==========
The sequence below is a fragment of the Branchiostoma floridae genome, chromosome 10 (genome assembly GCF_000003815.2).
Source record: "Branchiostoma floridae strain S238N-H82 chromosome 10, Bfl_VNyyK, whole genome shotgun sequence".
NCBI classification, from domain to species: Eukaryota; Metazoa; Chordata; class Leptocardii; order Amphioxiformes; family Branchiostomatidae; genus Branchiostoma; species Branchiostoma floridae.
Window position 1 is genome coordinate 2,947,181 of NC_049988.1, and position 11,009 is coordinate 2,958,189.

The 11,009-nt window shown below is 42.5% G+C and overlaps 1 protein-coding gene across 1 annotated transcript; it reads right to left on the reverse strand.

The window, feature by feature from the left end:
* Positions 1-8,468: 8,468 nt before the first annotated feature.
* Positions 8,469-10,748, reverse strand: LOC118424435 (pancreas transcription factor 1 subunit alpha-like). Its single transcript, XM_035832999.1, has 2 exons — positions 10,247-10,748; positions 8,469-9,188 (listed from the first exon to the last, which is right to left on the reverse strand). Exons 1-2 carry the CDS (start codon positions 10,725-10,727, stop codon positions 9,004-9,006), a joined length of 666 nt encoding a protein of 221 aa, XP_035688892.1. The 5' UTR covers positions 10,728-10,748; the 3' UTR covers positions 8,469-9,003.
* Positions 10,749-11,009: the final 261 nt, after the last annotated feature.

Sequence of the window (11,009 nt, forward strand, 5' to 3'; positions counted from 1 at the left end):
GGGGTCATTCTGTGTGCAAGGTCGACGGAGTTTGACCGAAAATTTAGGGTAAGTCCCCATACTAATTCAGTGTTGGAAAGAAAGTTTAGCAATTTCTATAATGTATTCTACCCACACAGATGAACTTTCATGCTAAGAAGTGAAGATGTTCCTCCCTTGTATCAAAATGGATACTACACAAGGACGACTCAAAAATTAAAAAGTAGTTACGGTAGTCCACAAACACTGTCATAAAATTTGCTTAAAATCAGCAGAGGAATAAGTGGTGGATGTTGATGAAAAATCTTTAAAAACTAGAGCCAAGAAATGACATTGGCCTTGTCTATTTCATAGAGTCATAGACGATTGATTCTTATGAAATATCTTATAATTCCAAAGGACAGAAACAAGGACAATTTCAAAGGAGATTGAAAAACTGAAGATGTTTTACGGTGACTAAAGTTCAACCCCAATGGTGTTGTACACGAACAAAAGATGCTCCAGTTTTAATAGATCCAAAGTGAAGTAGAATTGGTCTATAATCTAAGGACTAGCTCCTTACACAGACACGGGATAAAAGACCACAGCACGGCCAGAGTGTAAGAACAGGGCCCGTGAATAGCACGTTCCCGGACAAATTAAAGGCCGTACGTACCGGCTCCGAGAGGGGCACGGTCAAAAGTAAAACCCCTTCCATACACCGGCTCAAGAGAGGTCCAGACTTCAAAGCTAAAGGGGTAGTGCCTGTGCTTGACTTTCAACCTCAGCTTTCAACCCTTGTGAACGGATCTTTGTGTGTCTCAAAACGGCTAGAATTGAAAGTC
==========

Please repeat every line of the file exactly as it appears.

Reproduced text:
The sequence below is a fragment of the Branchiostoma floridae genome, chromosome 10 (genome assembly GCF_000003815.2).
Source record: "Branchiostoma floridae strain S238N-H82 chromosome 10, Bfl_VNyyK, whole genome shotgun sequence".
NCBI classification, from domain to species: Eukaryota; Metazoa; Chordata; class Leptocardii; order Amphioxiformes; family Branchiostomatidae; genus Branchiostoma; species Branchiostoma floridae.
Window position 1 is genome coordinate 2,947,181 of NC_049988.1, and position 11,009 is coordinate 2,958,189.

The 11,009-nt window shown below is 42.5% G+C and overlaps 1 protein-coding gene across 1 annotated transcript; it reads right to left on the reverse strand.

The window, feature by feature from the left end:
* Positions 1-8,468: 8,468 nt before the first annotated feature.
* Positions 8,469-10,748, reverse strand: LOC118424435 (pancreas transcription factor 1 subunit alpha-like). Its single transcript, XM_035832999.1, has 2 exons — positions 10,247-10,748; positions 8,469-9,188 (listed from the first exon to the last, which is right to left on the reverse strand). Exons 1-2 carry the CDS (start codon positions 10,725-10,727, stop codon positions 9,004-9,006), a joined length of 666 nt encoding a protein of 221 aa, XP_035688892.1. The 5' UTR covers positions 10,728-10,748; the 3' UTR covers positions 8,469-9,003.
* Positions 10,749-11,009: the final 261 nt, after the last annotated feature.

Sequence of the window (11,009 nt, forward strand, 5' to 3'; positions counted from 1 at the left end):
GGGGTCATTCTGTGTGCAAGGTCGACGGAGTTTGACCGAAAATTTAGGGTAAGTCCCCATACTAATTCAGTGTTGGAAAGAAAGTTTAGCAATTTCTATAATGTATTCTACCCACACAGATGAACTTTCATGCTAAGAAGTGAAGATGTTCCTCCCTTGTATCAAAATGGATACTACACAAGGACGACTCAAAAATTAAAAAGTAGTTACGGTAGTCCACAAACACTGTCATAAAATTTGCTTAAAATCAGCAGAGGAATAAGTGGTGGATGTTGATGAAAAATCTTTAAAAACTAGAGCCAAGAAATGACATTGGCCTTGTCTATTTCATAGAGTCATAGACGATTGATTCTTATGAAATATCTTATAATTCCAAAGGACAGAAACAAGGACAATTTCAAAGGAGATTGAAAAACTGAAGATGTTTTACGGTGACTAAAGTTCAACCCCAATGGTGTTGTACACGAACAAAAGATGCTCCAGTTTTAATAGATCCAAAGTGAAGTAGAATTGGTCTATAATCTAAGGACTAGCTCCTTACACAGACACGGGATAAAAGACCACAGCACGGCCAGAGTGTAAGAACAGGGCCCGTGAATAGCACGTTCCCGGACAAATTAAAGGCCGTACGTACCGGCTCCGAGAGGGGCACGGTCAAAAGTAAAACCCCTTCCATACACCGGCTCAAGAGAGGTCCAGACTTCAAAGCTAAAGGGGTAGTGCCTGTGCTTGACTTTCAACCTCAGCTTTCAACCCTTGTGAACGGATCTTTGTGTGTCTCAAAACGGCTAGAATTGAAAGTC